They nd evidence of a positive and statistically signicant relationship. However,
Breen et al. (1989), Nelson (1991), Glosten et al. (1993) and Ang et al. (2006) test the
same hypothesis and document a negative relationship. Some research papers nd that
the sign of the test relationship is often conditioned on the methods (models and
exogenous variables) being used. Along this line, Koopman and Uspensky (2002) nd
evidence of a weak negative relationship with a stochastic variance-in-mean model but
a weak positive relationship with an ARCH-based volatility-in-mean model. Harrison
and Zhang (1999) report that the riskreturn relationship is positive at long horizons,
but insignicant at short horizons. Brandt and Kang (2004) nd that the conditional
correlation between the mean and volatility is negative; however, the unconditional
correlation is positive.
In recent years, inuenced by signicant changes in stock return volatility triggered by
nancial market crises, from the US subprime crisis (20072009) to the European
sovereign risk (20092011) crisis, investors are more sensitive to market risk involving
extreme losses. As a result, much attention has been paid to downside risk, and tests of
the trade-off hypothesis have shifted from the mean-variance relationship to the mean-
downside risk relationship. Simply put, it can be written as:
Et½Rtþ1¼gEt½VaRtþ1ð2Þ
1
Mertons (1973) original article includes a hedging component that captures the investors
motive to hedge future investment opportunities. However, a later article by Merton (1980)
indicates that the hedging component can be negligible under certain conditions. Thus, it is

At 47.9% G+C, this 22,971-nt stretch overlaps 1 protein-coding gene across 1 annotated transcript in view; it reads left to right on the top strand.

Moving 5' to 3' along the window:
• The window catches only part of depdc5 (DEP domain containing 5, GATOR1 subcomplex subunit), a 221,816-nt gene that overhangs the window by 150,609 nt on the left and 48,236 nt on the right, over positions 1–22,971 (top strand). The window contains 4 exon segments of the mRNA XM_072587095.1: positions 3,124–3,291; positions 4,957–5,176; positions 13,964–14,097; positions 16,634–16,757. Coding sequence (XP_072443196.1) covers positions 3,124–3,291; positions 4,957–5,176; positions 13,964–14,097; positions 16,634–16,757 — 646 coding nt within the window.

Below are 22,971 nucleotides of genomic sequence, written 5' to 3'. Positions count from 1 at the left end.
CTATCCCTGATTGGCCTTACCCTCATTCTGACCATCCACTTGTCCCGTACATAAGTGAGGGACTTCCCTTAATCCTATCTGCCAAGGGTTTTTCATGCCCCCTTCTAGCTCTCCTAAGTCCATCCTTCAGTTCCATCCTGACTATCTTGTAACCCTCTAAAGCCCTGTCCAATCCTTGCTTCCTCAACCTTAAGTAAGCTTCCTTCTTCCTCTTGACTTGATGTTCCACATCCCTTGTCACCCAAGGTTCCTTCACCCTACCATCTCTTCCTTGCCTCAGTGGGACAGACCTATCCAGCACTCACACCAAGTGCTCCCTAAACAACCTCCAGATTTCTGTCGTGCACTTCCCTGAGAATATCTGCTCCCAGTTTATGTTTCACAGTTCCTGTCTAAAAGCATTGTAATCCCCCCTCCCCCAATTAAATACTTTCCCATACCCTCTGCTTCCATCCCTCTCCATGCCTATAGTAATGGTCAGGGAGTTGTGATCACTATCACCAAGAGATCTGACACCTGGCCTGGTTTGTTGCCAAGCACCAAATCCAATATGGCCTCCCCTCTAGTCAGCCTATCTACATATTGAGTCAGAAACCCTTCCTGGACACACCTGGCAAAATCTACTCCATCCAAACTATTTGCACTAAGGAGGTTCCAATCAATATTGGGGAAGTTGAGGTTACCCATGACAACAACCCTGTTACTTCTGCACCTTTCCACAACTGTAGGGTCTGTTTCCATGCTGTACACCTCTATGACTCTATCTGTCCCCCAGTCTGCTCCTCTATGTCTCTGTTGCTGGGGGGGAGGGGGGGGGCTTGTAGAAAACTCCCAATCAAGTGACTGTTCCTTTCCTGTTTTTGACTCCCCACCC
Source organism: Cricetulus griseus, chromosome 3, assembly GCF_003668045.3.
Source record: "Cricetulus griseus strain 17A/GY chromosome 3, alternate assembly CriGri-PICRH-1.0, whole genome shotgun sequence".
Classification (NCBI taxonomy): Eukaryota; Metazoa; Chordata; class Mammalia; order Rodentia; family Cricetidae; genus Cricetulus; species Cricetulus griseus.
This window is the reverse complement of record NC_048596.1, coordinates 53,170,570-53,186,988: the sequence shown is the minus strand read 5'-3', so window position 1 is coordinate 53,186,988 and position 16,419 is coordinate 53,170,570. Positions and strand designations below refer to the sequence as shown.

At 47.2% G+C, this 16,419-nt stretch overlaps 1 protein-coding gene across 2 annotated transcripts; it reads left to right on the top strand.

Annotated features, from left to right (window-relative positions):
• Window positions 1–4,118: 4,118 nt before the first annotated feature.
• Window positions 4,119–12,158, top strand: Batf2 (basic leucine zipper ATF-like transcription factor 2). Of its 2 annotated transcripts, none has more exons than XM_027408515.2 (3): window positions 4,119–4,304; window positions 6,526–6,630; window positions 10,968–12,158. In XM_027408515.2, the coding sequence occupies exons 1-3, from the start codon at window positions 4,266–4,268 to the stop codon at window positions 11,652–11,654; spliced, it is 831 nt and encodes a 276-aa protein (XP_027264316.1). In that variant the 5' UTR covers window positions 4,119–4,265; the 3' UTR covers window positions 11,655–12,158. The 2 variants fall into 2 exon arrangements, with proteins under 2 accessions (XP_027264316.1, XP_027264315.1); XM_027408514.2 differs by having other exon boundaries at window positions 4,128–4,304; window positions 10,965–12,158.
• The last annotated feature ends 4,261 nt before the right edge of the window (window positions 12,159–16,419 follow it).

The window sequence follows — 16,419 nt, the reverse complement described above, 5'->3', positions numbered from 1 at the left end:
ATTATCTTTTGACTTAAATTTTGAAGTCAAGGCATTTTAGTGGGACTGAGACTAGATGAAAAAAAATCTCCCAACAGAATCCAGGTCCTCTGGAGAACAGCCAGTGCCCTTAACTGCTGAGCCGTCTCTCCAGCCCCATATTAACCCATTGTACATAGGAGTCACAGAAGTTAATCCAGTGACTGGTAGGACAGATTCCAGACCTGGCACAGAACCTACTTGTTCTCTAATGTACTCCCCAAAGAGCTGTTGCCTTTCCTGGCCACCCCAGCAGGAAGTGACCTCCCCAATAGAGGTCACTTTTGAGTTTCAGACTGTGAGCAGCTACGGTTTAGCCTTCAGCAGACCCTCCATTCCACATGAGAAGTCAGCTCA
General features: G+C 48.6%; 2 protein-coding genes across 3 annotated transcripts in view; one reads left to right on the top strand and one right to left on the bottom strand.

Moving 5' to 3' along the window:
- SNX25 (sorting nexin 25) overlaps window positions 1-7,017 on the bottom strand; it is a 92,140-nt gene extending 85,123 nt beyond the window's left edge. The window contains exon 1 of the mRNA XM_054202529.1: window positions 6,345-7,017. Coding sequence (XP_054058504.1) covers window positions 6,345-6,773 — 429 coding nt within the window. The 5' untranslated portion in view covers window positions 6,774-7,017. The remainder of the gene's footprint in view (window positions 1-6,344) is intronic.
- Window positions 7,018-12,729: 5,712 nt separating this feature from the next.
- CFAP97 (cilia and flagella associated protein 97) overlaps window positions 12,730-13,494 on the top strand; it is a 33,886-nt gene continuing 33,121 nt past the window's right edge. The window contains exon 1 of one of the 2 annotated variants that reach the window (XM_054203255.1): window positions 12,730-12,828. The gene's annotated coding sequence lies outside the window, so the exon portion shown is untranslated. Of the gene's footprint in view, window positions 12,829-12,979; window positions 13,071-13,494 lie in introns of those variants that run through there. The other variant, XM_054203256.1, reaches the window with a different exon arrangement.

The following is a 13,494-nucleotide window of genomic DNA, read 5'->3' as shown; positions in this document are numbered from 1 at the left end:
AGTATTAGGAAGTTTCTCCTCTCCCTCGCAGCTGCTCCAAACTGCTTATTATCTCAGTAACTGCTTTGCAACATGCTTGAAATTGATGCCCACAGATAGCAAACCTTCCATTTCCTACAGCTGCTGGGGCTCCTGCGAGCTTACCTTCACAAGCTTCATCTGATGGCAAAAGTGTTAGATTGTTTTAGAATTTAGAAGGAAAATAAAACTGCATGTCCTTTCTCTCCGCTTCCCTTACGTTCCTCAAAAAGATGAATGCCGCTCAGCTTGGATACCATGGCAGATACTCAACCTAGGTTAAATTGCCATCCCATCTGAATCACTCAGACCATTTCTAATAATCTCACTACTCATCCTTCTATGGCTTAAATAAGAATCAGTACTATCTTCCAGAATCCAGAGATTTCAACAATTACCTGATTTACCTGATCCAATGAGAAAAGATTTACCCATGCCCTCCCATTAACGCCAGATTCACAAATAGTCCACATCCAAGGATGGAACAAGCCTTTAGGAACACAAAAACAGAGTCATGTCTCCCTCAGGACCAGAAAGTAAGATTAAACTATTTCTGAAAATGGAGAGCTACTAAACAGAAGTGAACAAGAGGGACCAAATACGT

convenient to write that the conditional expected excess return can be approximated by a
linear relationship with the markets conditional variance. Some researchers, such as De
Santis and Gerard (1997) and Bali et al. (2009), prefer to include an additional covariance
term between expected excess return and state variables to capture other risks besides market
risk in their analyses of the conditional capital asset pricing model (CAPM).
© 2015 John Wiley & Sons, Ltd.
750 Cathy Yi-Hsuan Chen and Thomas C. Chiang
where Et½VaRtþ1is the expected VaR of the market portfolio obtained from the
conditional VaR daily (monthly) index returns. In the empirical analysis, the conditional
VaR is either approximately measured by the lagged realised VaR ðEt½VaRtþ1¼VaRtÞ
or generated by an ARIMA process or a GARCH-type model with higher moments (Bali
et al., 2008; and Bali et al., 2009). As shown in Figures 1 and 2, the time-series plots of
the realised variance and the VaR exhibit a very similar pattern. It appears that both the
conditional variance and the conditional VaR may be characterised by similar time-
series properties or driven by some common economic forces.
2
Fig. 1. Time variations of realised variance.
Fig. 2. Time variations of downside risk.
The value on the vertical line is the square of the monthly Value-at-Risk.
2
If VaR is estimated using a GARCH method, the time-series behaviour between VaR and
the conditional variance should be similar, since both are based on similar historical
information.
© 2015 John Wiley & Sons, Ltd.
Empirical Analysis of the Intertemporal Relationship 751